There’s an old story told by Reb Chanoch Henich of Alexander.

There was once a fellow who was so very forgetful. Indeed, his memory was so short that when he awoke each morning, he could not remember where he had laid his clothes the night before. Things got so bad for him that he could not fall asleep, so great was his nervousness about finding his things upon waking. One evening, however, he hit on a great idea.Taking a pencil and paper, he wrote down exactly where he had placed each item of clothing. Placing his notes on the nightstand, by his bed, he quickly feel asleep, confident that he would find everything just perfectly in the morning.

And indeed he did. He woke up, took the notes form this nightstand, and read off each item in turn: pants—on chair back; and there they were. He put them on. ‘Shirt—on bed post; and there it was. He put it on. Hat—on desk; and there it sat. He placed it on his head. In a few minutes the fellow was completely dressed. But suddenly a great dread came upon him.

‘Yes, yes,’ he said aloud. ‘Here are my pants, my shirt, and my cap; but where am I?’ He looked and looked and looked, but he could find himself nowhere! Reb Chanoch Henich paused for a moment and then concluded ‘And that is how it is with each of us as well.”

Source | Rabbi Rami Shapiro, Hasidic Tales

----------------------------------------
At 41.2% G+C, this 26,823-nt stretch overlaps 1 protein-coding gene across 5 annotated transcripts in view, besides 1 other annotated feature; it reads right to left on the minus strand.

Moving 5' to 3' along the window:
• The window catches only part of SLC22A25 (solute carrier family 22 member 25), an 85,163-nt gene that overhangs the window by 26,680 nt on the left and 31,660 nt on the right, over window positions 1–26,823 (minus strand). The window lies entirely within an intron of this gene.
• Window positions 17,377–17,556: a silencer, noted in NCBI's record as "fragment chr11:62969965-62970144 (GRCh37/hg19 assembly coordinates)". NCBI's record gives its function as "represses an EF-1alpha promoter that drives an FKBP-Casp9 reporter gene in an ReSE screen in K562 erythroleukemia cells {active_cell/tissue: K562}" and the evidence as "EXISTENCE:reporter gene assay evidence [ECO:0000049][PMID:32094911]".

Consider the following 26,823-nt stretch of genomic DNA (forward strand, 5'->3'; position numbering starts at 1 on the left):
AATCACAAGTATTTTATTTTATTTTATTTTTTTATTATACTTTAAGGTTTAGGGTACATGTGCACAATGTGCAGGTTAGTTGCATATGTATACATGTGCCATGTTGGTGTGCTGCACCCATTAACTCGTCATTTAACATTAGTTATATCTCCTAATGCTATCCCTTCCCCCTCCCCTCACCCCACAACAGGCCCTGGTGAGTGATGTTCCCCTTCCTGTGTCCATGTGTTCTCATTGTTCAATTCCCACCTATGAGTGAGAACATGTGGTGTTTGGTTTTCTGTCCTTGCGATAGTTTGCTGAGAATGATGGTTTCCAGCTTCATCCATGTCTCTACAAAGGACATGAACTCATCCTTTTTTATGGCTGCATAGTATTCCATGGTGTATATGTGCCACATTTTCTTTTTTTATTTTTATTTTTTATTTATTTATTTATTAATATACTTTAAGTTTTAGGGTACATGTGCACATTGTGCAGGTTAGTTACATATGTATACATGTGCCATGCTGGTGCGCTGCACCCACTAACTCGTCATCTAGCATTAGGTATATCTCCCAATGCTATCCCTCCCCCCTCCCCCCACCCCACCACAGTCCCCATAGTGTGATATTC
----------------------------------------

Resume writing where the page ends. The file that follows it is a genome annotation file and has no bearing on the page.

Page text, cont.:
(Skylight Paths, 2004) page 191


What is this story getting at? Think about it: where am I? Where are you, indeed? I’m standing here! And you’re sitting in this chair, of course! It’s obvious, isn’t it? Or is it really that obvious? At some point, especially if I keep droning on, you may look at your watch and say ‘What time is it? When does this end, anyway? I wonder what there will be to eat when this is over?’ If you can catch yourself at that very moment, then where are you? Are you really still here? Or have you actually gotten lost in time? I don’t mean time-travelling, I mean: have you suddenly looked at your watch and mentally left this moment in favor of some other, future moment?

Similarly, you could be sitting here listening to me, and suddenly you remember that you forgot to return an important email from yesterday, or you remember a fight you had with a family member last week, and you’re feeling bad about it. Again, are you really here, or are you now lost in the past? In either case, have you actually left the chair? Physically, of course not. But in every other sense—you have left this place. You’re gone. You’re missing this moment, the only moment that’s really happening!


A group of tourists is sitting in a bus.  They’re passing through the most gorgeous countryside.  the drapes are drawn in the bus, so nobody sees a thing.  And what do you think the people inside are doing?  They’re fast asleep, some of them, and others are quarrelling about who’s the best dressed woman on the bus.  Who’s the guy who’s sitting in the best seat on the bus?  And so it goes on to the journey’s end.  None of them has seen anything of this gorgeous countryside.

Source | Anthony de Mello, Rediscovering Life. Page 123.


Very few people actually live because very few people actually see! Many go through the amazing and magnificent countryside called “life” with the drapes drawn, yawning at life, never curious and enthused, wasting time instead on non consequential peripherals!